Veterans group sues VA over ‘Mar-a-Lago Crowd’
August 16, 2018
WASHINGTON — A veterans group filed a lawsuit Thursday aimed at preventing three wealthy members of President Donald Trump’s private club in Palm Beach, Fla., from influencing decisions at the Department of Veterans Affairs.
VoteVets, a liberal advocacy group, filed the lawsuit in federal court in Washington, D.C., against VA Secretary Robert Wilkie. The suit is a response to a news report that revealed three members of the Mar-a-Lago club were exerting major influence over the VA and secretly shaping Trump’s veterans policies.
The trio, dubbed the “Mar-a-Lago Crowd,” is comprised of Marvel Entertainment Chairman Ike Perlmutter, lawyer Marc Sherman and Bruce Moskowitz, a Palm Beach doctor. None of them have served in the U.S. military or government, yet they have ordered VA officials to steer policies affecting millions of Americans, according to an investigation by ProPublica, a nonprofit news agency.
VoteVets argues in the suit that the existence of the secret council broke the Federal Advisory Committee Act, an open government law that requires transparency of outside advisory groups. VoteVets wants the court to block the Mar-a-Lago Crowd from offering input on VA matters.
“The health and safety of America’s veterans isn’t a game for President Trump’s Mar-a-Lago members to play with between rounds of golf,” Will Fischer, director of government relations for VoteVets, said in a statement. “It’s not just insulting that veterans were forced to sue the Trump administration to have a voice in its veterans policies, it’s dangerous, because we don’t know what other private interests may be affecting life and death decisions of veterans, under the shroud of darkness.”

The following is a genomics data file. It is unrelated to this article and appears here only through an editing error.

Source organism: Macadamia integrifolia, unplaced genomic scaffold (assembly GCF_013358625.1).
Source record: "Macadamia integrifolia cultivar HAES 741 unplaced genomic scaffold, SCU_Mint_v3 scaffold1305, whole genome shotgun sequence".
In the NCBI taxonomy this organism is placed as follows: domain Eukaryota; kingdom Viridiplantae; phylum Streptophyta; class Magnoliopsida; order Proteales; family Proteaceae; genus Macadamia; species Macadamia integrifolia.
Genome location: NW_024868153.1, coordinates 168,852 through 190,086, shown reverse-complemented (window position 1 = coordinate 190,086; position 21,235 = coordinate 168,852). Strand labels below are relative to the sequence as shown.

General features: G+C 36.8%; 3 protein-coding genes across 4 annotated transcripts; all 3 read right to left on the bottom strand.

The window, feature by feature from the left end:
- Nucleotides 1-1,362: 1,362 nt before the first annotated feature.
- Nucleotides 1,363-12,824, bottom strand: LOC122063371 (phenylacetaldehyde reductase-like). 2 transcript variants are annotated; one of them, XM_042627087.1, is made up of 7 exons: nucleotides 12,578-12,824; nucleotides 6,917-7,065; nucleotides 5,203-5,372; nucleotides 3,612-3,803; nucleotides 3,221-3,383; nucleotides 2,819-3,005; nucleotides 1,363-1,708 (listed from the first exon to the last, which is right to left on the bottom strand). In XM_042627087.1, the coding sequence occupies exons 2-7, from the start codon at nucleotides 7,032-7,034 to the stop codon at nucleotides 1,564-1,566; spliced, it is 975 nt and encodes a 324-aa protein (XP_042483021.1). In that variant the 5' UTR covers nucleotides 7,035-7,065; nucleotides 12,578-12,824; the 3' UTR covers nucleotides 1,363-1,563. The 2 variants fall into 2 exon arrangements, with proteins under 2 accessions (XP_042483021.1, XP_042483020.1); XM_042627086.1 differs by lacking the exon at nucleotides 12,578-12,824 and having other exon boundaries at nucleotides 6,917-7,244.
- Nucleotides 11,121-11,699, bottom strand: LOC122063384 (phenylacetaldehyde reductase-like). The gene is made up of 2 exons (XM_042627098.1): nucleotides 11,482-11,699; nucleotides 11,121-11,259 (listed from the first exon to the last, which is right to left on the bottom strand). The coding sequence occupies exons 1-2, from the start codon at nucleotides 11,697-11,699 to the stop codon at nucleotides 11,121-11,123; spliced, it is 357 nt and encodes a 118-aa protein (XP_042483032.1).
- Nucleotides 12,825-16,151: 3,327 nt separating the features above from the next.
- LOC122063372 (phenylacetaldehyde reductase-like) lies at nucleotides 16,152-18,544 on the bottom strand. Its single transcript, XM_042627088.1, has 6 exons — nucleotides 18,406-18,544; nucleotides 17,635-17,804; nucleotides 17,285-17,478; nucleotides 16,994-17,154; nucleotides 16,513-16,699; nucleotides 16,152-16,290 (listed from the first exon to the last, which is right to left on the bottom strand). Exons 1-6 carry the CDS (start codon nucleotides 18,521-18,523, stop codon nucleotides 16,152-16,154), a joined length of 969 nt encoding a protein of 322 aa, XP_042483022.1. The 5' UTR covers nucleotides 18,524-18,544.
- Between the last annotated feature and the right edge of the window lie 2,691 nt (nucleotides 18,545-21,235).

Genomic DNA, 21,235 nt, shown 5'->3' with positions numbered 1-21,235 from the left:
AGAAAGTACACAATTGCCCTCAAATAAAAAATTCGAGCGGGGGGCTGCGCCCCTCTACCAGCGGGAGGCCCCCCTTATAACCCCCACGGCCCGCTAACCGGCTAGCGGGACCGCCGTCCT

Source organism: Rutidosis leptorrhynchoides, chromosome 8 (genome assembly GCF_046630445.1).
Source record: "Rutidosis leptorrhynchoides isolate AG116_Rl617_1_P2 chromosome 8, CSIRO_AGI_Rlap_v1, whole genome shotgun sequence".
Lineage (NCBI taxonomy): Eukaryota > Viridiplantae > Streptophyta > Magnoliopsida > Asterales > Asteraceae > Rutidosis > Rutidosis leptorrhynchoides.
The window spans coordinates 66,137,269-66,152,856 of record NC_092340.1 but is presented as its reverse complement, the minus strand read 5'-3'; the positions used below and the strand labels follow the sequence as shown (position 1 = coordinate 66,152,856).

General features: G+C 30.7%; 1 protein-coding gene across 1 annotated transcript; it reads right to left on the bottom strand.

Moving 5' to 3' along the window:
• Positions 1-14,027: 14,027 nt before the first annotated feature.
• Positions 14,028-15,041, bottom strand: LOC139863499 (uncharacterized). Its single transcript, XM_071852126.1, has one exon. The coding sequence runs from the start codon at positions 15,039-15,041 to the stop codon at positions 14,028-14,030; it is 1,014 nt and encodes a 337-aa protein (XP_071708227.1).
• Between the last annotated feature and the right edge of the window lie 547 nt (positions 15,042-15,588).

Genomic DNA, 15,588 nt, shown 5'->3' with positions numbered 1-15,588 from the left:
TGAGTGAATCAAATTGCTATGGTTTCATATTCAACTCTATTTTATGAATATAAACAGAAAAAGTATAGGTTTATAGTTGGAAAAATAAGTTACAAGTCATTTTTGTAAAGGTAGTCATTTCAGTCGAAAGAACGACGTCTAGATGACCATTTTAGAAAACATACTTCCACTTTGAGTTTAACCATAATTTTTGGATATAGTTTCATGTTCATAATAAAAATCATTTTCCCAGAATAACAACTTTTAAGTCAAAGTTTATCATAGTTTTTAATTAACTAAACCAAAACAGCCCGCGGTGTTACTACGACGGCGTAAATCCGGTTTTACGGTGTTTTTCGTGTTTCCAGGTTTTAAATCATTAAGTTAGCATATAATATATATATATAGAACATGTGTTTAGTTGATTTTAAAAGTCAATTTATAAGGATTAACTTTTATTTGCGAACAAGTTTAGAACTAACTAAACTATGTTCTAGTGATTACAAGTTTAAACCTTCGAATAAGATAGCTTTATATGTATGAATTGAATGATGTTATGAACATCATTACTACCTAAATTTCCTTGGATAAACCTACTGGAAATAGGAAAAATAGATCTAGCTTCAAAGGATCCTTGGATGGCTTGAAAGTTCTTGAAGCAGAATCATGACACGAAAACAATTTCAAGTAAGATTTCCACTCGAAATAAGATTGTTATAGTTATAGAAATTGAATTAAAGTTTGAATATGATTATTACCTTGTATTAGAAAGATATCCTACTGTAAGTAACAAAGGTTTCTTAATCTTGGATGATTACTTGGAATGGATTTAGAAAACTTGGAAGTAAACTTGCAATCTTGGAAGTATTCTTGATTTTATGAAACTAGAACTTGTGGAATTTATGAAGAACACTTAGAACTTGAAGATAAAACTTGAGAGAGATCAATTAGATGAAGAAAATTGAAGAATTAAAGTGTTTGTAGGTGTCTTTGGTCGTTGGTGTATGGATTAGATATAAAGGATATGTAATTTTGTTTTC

According to the ProPublica report, which was based on hundreds of documents obtained through the Freedom of Information Act, the three men have used their proximity to Trump in ways that could benefit their private interests.
In a statement included as part of the lawsuit, Perlmutter, Sherman and Moskowitz downplayed their influence and said none of them had gained any financial benefit from what they described as a “volunteer effort” to share their expertise.
VoteVets argued in the suit that because of a lack of transparency surrounding the council, the American public can’t know whether the trio provided recommendations “out of concern for the public good and not their personal profit.”
Democracy Forward, an activist organization that often challenges the Trump administration’s actions, is representing VoteVets in the lawsuit. In April, Democracy Forward and VoteVets filed another lawsuit, arguing Trump illegally bypassed the VA’s order of succession when he chose an acting secretary to lead the agency.
Thursday’s lawsuit is the latest in a series of actions taken during the past two weeks in response to the discovery of the secret council.
The ProPublica report drew outcry from lawmakers on Capitol Hill who called on Wilkie to cut ties with the Mar-a-Lago Crowd. In a letter, 15 Democrats in the Senate asked him to “do what is best for veterans, even if it is in disagreement with others in the administration.”
Sens. Elizabeth Warren, D-Mass., and Brian Schatz, D-Ha., formally requested the VA inspector general investigate the influence Perlmutter, Sherman and Moskowitz had on the VA.
Rep. Tim Walz, D-Minn., the ranking Democrat on the House Committee on Veterans’ Affairs, demanded the VA hand over evidence of communications between the trio and VA officials by Aug. 31.